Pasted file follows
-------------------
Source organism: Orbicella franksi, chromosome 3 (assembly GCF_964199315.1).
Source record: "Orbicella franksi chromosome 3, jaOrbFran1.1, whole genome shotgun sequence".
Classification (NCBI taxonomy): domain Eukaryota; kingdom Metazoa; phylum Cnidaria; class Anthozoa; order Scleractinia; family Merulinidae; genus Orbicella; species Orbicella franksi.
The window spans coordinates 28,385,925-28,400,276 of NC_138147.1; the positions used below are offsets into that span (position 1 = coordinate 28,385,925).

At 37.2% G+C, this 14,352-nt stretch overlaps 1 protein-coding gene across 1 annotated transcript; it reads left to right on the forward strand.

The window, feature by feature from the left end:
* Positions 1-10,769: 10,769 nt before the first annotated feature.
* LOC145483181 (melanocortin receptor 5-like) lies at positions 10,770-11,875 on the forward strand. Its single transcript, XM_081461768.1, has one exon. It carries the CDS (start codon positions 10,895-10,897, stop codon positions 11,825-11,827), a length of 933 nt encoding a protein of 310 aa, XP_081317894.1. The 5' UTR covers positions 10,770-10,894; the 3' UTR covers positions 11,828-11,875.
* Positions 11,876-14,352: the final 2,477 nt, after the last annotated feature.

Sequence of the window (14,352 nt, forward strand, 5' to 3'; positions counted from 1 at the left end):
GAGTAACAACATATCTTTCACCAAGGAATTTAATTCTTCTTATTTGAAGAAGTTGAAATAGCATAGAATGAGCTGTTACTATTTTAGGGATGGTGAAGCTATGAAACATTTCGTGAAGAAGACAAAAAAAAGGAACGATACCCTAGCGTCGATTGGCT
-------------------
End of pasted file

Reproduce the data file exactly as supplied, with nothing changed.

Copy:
Source organism: Orbicella franksi, chromosome 3 (assembly GCF_964199315.1).
Source record: "Orbicella franksi chromosome 3, jaOrbFran1.1, whole genome shotgun sequence".
Classification (NCBI taxonomy): domain Eukaryota; kingdom Metazoa; phylum Cnidaria; class Anthozoa; order Scleractinia; family Merulinidae; genus Orbicella; species Orbicella franksi.
The window spans coordinates 28,385,925-28,400,276 of NC_138147.1; the positions used below are offsets into that span (position 1 = coordinate 28,385,925).

At 37.2% G+C, this 14,352-nt stretch overlaps 1 protein-coding gene across 1 annotated transcript; it reads left to right on the forward strand.

The window, feature by feature from the left end:
* Positions 1-10,769: 10,769 nt before the first annotated feature.
* LOC145483181 (melanocortin receptor 5-like) lies at positions 10,770-11,875 on the forward strand. Its single transcript, XM_081461768.1, has one exon. It carries the CDS (start codon positions 10,895-10,897, stop codon positions 11,825-11,827), a length of 933 nt encoding a protein of 310 aa, XP_081317894.1. The 5' UTR covers positions 10,770-10,894; the 3' UTR covers positions 11,828-11,875.
* Positions 11,876-14,352: the final 2,477 nt, after the last annotated feature.

Sequence of the window (14,352 nt, forward strand, 5' to 3'; positions counted from 1 at the left end):
GAGTAACAACATATCTTTCACCAAGGAATTTAATTCTTCTTATTTGAAGAAGTTGAAATAGCATAGAATGAGCTGTTACTATTTTAGGGATGGTGAAGCTATGAAACATTTCGTGAAGAAGACAAAAAAAAGGAACGATACCCTAGCGTCGATTGGCT